Jay Sowers / The Natchez Democrat — Calley Reed, left, poses for a photo with her husband Danny and their adopted daughter Camila, 4, while holding a copy of her book, “Take this Child”, which discusses the couple’s calling to help poor people living in the Amazon Jungle.
Jay Sowers / The Natchez Democrat — Calley Reed, left, poses for a photo with her husband Danny and their adopted daughter Camila, 4, while holding a copy of her book, “Take this Child”, which discusses the couple’s calling to help poor people living in the Amazon Jungle.

Family’s struggles documented to help others

Published 12:10am Saturday, June 29, 2013

NATCHEZ When Calley Reed looks at her adopted daughter, Camila, sometimes the thought crosses Reed’s mind that others aren’t so fortunate.

Reed and her husband, Danny, adopted Camila from Iquitos, Peru, after a lengthy process last year, a process that is chronicled in Reed’s recently published book, “Take This Child.”

The Reeds’ story of enduring faith through a frustrating adoption procedure is meant to act as an inspiration to readers of the book.

But the money collected from the book sales won’t go to the Reed family. Instead, they will help keep other young girls like Camila out of a devastating lifestyle.

The Reeds visited Iquitos for five weeks during the adoption process, and at the time, discovered that young girls in Iquitos can be sold into prostitution as early as 4 years of age.

“There are a lot of terrible things that go on,” Calley Reed said.

While in Iquitos, the Reeds connected with several missionaries, one of whom was a man named Trent Rolfzen. He is building a home to shelter girls and young women who come from that lifestyle.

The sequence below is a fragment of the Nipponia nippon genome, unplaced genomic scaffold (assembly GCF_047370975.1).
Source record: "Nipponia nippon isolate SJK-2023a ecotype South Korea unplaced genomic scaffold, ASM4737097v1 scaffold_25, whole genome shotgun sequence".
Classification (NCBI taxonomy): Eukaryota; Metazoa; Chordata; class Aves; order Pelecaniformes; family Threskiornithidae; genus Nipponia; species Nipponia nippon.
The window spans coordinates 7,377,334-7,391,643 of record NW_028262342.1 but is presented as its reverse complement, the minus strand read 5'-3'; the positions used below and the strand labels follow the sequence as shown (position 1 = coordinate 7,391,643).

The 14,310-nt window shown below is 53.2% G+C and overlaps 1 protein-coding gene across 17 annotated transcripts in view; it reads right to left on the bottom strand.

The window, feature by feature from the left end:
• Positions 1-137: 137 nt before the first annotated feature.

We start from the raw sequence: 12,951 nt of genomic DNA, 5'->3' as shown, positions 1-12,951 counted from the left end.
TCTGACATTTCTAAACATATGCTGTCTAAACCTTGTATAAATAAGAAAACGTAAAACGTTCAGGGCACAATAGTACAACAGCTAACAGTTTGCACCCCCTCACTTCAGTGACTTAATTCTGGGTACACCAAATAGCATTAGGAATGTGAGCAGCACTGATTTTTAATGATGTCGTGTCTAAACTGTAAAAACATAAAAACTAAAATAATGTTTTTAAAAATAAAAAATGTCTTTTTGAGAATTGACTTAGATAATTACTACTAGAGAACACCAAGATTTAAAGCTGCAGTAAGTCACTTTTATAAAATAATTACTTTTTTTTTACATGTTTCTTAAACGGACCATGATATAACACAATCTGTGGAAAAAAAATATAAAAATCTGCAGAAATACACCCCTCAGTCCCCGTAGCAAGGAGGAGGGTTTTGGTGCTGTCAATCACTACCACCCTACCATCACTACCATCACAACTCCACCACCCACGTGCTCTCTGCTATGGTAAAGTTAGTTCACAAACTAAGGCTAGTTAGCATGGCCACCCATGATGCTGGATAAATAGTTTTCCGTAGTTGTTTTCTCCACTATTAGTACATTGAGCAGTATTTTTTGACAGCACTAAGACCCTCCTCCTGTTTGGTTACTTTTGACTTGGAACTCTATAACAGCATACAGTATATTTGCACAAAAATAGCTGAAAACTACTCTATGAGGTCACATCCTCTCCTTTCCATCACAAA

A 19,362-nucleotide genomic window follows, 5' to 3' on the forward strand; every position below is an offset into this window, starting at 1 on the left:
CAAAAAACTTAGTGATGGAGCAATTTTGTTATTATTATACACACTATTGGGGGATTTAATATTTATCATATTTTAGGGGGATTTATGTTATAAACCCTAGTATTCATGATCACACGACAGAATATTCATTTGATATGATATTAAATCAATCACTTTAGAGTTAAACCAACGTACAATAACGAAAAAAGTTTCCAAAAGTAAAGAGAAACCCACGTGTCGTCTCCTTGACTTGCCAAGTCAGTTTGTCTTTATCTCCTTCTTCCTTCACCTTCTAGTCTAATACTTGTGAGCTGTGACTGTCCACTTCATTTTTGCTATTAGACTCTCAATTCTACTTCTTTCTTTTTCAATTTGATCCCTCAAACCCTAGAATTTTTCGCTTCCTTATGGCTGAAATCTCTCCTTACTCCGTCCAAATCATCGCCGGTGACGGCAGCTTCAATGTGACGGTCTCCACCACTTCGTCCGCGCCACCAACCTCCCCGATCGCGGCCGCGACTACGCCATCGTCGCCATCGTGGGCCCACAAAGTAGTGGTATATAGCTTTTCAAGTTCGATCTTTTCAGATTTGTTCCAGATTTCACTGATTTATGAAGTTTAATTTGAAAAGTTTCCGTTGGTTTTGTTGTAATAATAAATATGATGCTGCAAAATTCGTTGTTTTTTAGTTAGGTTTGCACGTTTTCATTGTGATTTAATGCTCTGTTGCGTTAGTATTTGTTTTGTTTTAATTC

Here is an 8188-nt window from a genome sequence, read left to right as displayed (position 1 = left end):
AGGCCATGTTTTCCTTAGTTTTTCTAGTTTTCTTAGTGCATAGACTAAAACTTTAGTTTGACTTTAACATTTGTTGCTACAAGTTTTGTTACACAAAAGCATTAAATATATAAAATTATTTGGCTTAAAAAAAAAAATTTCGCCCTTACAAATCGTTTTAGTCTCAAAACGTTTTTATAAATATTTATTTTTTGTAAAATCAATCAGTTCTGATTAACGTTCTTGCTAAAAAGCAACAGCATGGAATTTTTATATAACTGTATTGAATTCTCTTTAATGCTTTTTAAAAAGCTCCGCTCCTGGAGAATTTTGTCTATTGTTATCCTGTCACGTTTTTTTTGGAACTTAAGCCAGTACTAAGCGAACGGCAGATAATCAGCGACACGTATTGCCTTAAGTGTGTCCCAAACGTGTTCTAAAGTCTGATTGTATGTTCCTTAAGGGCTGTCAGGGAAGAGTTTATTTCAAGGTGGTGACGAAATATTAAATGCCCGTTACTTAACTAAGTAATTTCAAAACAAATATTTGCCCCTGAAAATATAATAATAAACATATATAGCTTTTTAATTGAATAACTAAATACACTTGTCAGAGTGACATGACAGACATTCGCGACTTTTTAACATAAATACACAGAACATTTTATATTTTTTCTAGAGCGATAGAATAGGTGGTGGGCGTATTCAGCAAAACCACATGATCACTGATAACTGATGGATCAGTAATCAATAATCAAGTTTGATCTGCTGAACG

“Currently, they’re just taking these girls (into their home), and they’re not turning them away,” Calley Reed said.

And she admits that, if not for her family adopting Camila from a Iquitosvian orphanage, it’s possible she may have one day shared that same fate.

“In the worldwide system, after a certain age, you’d be turned out on the streets, so that would have been a possibility,” Calley Reed said. “The thought of that, I can’t bear. When I see Camila before me, I see a lot of other kids with no hope. If we can do anything to help, we want to.”

Danny Reed said at least 12,000 copies would have to be sold to help pay for the women’s home, and he’s glad he and his wife can help with such an important cause.

“(The book) started as an idea to pay off the bills, but after we went over there, we decided our house can wait,” Danny Reed said. “There are a lot of other people who need a home.”

The family’s strong Christian faith played not only a major role in adopting Camila, but also in having a heart to see the girls and women of Iquitos rescued from having no hope.

“Scripture says that true religion is to look after the orphans and widows in distress,” Calley Reed said. “God is a defender of the fatherless, and he tells us to defend the fatherless. I believe every person is supposed to play some sort of role.”

Danny Reed said it breaks his heart knowing other girls are not being adopted and rescued from a lifestyle of prostitution, and he said his faith in God helps fan the flames in his desire to help.

“It’s rescue — it’s the heart of God,” Danny Reed said. “You can’t save everyone, but you can say there’s one less orphan.”

“Take This Child” can be purchased off Amazon, or on takethischild.com, and any proceeds that aren’t recouped by Amazon go toward helping to build the women’s home in Iquitos. The Reeds are also pursuing the possibility of local bookstores also carrying the book.